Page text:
Aug 11, 2002

Story changes - again

Woman's testimony sent a man to prison
BY FRANK GREEN
TIMES-DISPATCH STAFF WRITER

A woman who sent a Crewe man to prison for 45 years while she was facing her fourth felony charge has changed her story on his guilt, yet again.

In a case that already illustrates the danger of using criminal "snitches" as witnesses for the state, Sheila Barbour Stokes swore in a June 18 affidavit obtained by the state that she was tricked into signing an earlier affidavit.

In the earlier affidavit, signed in July 2001, Stokes said she lied on the stand against an innocent Larry Donnel Fowlkes in order to avoid being locked up for her most recent criminal charge. Fowlkes' lawyers are hoping to use that affidavit in appeals.

Stokes' testimony in 1996 was the key evidence implicating Fowlkes in the brutal, 1995 slaying of Ida Bowlin, who was stabbed to death during a robbery in Nottoway County. No physical evidence or laboratory tests linked Fowlkes to the crime and he had an alibi, but the jury believed Stokes.

Stokes testified she heard Fowlkes and some other men plan a robbery in which Fowlkes said he would drive. She also testified that the day after the slaying of Bowlin, she helped Fowlkes clean blood off the back seat of his car.

Stokes did not come forward with the information about Fowlkes until two months after the slaying but just after she had been charged with her fourth felony.

Stokes' mother, sister and brother believe she lied about Fowlkes to avoid jail or prison.

Employment records indicate that Stokes could not have witnessed what she testified to in court. And scientific tests were unable to find any trace of blood in Fowlkes' car.

Stokes signed a notarized affidavit July 18, 2001, in which she said she lied about Fowlkes in an effort to avoid being locked up for the felony charge she was facing - and she signed it at the risk of being prosecuted for perjury.

She signed her new affidavit, in which she said she was tricked into signing the first one, a month after a story about the case appeared in The Times-Dispatch. The new affidavit is among papers filed by the Virginia attorney general's office in a federal appeals court last month.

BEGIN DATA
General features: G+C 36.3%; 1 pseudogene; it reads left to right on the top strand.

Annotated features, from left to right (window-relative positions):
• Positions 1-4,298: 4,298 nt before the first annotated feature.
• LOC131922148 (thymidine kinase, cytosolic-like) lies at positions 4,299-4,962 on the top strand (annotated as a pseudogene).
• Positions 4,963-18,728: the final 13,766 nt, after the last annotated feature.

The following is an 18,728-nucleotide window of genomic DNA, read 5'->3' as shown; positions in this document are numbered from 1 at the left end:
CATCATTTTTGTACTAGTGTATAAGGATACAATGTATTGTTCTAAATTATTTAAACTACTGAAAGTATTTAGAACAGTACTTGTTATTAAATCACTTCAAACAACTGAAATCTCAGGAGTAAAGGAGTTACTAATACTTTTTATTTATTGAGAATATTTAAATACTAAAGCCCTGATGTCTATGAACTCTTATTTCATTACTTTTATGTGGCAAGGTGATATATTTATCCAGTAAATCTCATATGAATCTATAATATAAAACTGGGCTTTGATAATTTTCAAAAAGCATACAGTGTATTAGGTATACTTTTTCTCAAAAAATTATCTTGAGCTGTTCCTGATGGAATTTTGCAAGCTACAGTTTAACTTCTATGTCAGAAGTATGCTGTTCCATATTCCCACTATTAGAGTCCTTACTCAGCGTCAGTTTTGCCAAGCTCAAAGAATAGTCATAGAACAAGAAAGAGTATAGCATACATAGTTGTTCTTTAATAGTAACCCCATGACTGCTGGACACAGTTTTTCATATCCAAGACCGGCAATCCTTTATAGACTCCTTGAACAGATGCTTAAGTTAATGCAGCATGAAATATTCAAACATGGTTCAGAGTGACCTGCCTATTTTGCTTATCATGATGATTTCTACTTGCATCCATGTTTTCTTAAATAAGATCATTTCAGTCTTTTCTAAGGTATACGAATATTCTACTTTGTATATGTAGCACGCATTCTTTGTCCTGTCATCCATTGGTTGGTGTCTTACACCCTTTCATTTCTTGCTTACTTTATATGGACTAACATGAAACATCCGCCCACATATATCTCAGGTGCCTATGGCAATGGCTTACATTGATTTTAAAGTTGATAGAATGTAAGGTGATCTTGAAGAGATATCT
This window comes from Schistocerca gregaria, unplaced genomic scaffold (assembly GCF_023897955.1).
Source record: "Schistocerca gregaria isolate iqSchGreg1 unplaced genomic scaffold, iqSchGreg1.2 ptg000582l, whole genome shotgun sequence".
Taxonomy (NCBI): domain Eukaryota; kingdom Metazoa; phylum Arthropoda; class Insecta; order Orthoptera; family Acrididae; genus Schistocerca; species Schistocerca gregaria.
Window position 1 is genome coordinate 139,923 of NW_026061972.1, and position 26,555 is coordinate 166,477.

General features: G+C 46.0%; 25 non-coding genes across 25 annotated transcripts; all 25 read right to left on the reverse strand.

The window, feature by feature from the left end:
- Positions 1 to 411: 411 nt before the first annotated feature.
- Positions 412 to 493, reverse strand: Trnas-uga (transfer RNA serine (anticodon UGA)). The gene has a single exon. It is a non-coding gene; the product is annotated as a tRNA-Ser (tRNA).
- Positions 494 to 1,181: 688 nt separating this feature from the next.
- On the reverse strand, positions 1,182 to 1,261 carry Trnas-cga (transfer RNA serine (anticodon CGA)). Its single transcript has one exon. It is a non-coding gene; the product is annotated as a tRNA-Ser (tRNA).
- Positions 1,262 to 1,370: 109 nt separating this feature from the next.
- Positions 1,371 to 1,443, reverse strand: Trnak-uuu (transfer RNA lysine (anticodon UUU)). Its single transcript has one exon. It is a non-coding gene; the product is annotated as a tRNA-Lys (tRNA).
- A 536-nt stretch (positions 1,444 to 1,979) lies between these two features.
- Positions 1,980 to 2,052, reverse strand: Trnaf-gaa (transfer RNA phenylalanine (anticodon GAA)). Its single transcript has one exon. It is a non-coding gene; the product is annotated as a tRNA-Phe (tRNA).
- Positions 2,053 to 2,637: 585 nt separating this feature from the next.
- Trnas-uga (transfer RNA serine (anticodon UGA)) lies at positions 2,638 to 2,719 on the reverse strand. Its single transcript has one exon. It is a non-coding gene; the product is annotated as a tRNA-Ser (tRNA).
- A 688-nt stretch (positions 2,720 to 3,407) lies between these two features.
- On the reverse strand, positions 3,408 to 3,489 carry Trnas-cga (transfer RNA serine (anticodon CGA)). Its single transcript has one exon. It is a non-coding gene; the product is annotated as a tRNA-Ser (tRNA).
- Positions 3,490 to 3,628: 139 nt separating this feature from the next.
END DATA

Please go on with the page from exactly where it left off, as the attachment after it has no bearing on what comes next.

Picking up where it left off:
An accompanying affidavit from Lt. R.L. Scruggs, who investigated the murder, said that Stokes told him in December 2001 that she had been tricked by a private investigator into signing the July affidavit.

But the private investigator, Alfred C. Brown, of Richmond, denied misleading Stokes or making her any false promises. "She was fully aware that it was all about Larry," he said. Brown said that "she was sorry about the testimony and she wanted to correct her previous mistake."

In court papers filed this week, Fowlkes' lawyers strongly deny any trickery was used to obtain the 2001 affidavit.

Julia E. Sullivan, one of Fowlkes' lawyers, said that when she visited the Stokes' Blackstone home in May 2001 to see Sheila Stokes, she spent about an hour with her husband, Joseph Stokes, who said he "prayed" that his wife would tell the truth about Larry Fowlkes.

"The July 2001 affidavit signed by Ms. Stokes was the result of good faith requests - free of improper promises, inducements, or pressure - that she retract the false testimony that sent an innocent man to jail for what, given his declining health, is likely to be the rest of his life," they wrote.

The new affidavit, Fowlkes' lawyers contend, only makes an evidentiary hearing aimed at Stokes' credibility and the constitutionality of Fowlkes' conviction more necessary.

In her most recent affidavit, Stokes said the private investigator covered up what she was signing and told her it was a document that could help get her son out of prison.

But even her son, Robert Barbour, in his own affidavit, says Stokes admitted to him that she lied about Fowlkes. Barbour is serving 33 years in prison for offenses including robbery and forcible sodomy.

Contact Frank Green at (804) 649-6340 or fgreen@timesdispatch.com


 
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